This little beauty was totally black!
I have never even heard of black deer. I assumed there might be albino deer but I had never seen one of those either. What had I actually seen?
Of course I had no camera with me. Even if I had one I was driving on the highway and there was no place to pull off to take a picture. The deer probably would have darted off if I had been able to pull over. However it happened I do not believe I was meant to have proof of that beauty.
When I returned home I promptly did a search on the computer for black deer. After all that was what it looked like to me.
There are indeed black deer. There are also black tailed deer.
Black tailed deer are believed to be a type of mule deer. They are mostly seen on the northern west coast of the United States. I eliminated the black tailed deer completely because their tails are black but the rest of their bodies are brown. It definitely was not a black tailed deer.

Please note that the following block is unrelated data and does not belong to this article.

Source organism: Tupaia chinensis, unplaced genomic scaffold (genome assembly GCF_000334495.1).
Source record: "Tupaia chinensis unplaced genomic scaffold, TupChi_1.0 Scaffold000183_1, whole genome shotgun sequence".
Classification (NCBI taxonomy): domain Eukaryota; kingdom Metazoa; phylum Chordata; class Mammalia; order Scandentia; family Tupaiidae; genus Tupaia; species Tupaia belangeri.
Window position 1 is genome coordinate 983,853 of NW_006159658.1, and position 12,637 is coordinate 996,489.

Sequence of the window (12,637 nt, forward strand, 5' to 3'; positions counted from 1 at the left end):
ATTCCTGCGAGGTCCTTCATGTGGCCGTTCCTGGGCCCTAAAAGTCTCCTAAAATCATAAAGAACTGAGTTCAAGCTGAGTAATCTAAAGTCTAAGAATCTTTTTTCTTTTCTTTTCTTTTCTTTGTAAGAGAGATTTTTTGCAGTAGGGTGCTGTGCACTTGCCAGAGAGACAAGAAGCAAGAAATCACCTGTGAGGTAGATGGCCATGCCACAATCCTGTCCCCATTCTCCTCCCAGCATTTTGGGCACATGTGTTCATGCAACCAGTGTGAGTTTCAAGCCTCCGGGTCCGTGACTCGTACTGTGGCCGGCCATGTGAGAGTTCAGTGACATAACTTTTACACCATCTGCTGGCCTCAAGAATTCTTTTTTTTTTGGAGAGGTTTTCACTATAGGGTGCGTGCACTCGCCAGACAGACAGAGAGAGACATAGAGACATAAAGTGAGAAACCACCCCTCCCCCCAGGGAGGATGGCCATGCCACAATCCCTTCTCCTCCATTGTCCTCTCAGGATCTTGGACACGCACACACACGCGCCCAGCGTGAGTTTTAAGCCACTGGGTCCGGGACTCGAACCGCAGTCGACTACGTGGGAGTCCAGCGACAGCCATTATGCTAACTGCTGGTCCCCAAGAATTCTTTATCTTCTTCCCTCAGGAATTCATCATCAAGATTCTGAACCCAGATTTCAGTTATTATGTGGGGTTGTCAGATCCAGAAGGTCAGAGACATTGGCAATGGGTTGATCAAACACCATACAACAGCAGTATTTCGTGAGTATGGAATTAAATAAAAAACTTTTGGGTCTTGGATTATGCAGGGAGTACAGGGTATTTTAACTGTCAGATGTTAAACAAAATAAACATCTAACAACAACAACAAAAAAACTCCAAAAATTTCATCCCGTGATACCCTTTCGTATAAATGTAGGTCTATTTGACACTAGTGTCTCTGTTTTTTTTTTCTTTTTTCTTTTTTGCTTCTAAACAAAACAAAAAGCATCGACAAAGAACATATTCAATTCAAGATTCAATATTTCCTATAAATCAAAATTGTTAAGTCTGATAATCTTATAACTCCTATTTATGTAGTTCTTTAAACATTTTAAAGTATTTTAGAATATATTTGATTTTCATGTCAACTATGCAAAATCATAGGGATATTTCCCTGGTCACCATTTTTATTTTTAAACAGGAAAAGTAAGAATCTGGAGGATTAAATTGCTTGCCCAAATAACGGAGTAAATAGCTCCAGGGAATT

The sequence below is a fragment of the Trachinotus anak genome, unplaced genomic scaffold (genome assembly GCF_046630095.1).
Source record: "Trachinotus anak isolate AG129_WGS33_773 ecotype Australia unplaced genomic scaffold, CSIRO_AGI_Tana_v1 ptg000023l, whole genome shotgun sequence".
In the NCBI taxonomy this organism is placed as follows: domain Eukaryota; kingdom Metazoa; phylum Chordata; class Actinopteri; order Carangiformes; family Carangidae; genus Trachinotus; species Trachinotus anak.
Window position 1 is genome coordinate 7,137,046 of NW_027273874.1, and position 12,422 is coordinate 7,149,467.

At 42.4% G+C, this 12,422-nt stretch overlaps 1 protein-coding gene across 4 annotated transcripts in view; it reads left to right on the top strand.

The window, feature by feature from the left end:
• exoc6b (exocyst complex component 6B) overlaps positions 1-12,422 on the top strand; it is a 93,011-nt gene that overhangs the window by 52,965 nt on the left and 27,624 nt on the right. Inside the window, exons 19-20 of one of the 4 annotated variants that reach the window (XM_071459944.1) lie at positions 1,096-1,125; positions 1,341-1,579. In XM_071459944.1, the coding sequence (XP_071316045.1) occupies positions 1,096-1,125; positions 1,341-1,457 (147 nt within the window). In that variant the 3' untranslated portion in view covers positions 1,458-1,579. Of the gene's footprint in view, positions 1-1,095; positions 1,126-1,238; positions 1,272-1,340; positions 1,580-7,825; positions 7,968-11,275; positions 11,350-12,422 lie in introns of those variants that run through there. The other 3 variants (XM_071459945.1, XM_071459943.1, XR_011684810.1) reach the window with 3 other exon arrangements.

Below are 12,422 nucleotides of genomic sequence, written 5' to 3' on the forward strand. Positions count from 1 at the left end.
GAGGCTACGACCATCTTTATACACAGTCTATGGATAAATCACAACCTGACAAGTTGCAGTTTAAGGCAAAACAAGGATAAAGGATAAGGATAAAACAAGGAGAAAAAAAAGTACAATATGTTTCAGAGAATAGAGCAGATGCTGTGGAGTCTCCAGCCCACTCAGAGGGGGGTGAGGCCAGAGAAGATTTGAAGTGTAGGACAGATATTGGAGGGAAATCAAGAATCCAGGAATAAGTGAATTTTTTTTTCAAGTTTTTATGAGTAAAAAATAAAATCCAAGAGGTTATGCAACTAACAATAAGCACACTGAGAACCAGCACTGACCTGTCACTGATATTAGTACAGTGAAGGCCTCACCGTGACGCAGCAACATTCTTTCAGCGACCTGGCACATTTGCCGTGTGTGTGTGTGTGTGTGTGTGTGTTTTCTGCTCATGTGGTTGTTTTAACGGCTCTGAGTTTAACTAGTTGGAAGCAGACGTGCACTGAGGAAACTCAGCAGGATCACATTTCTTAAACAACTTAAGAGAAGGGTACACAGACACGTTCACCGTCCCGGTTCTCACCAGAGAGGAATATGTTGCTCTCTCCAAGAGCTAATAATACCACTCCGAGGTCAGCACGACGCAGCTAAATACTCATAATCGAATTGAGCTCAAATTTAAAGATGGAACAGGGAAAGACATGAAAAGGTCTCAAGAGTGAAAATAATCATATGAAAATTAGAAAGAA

What about black deer? Black deer are actually white tailed deer. They are plentiful here where I live. I see them at least several times a week. But white tailed deer are also brown in color.
There are white tailed deer who produce too much melatin. Melatin is the pigment that determines the color of hair, skin, and retina. The deer who have the dark, dark coloring are known as melanistic or melanic deer.
Melanic deer are even more rare than albino deer. Few people even know they exist. Even fewer ever see one.
There seem to be a number of melanic deer in the area of Southwest Texas State University although they have been seen all over the United States.
Some melanistic deer are not completely black. It seems that there may be degrees of melanism. Albinism is either there or not.
Scientists are trying to determine if there is a gene or group of genes that contribute to the condition. So much is unknown. As a matter of fact there is very little information about black deer.
Did I see a black deer? I saw what looked to be a deer that is black. That is all I am sure of.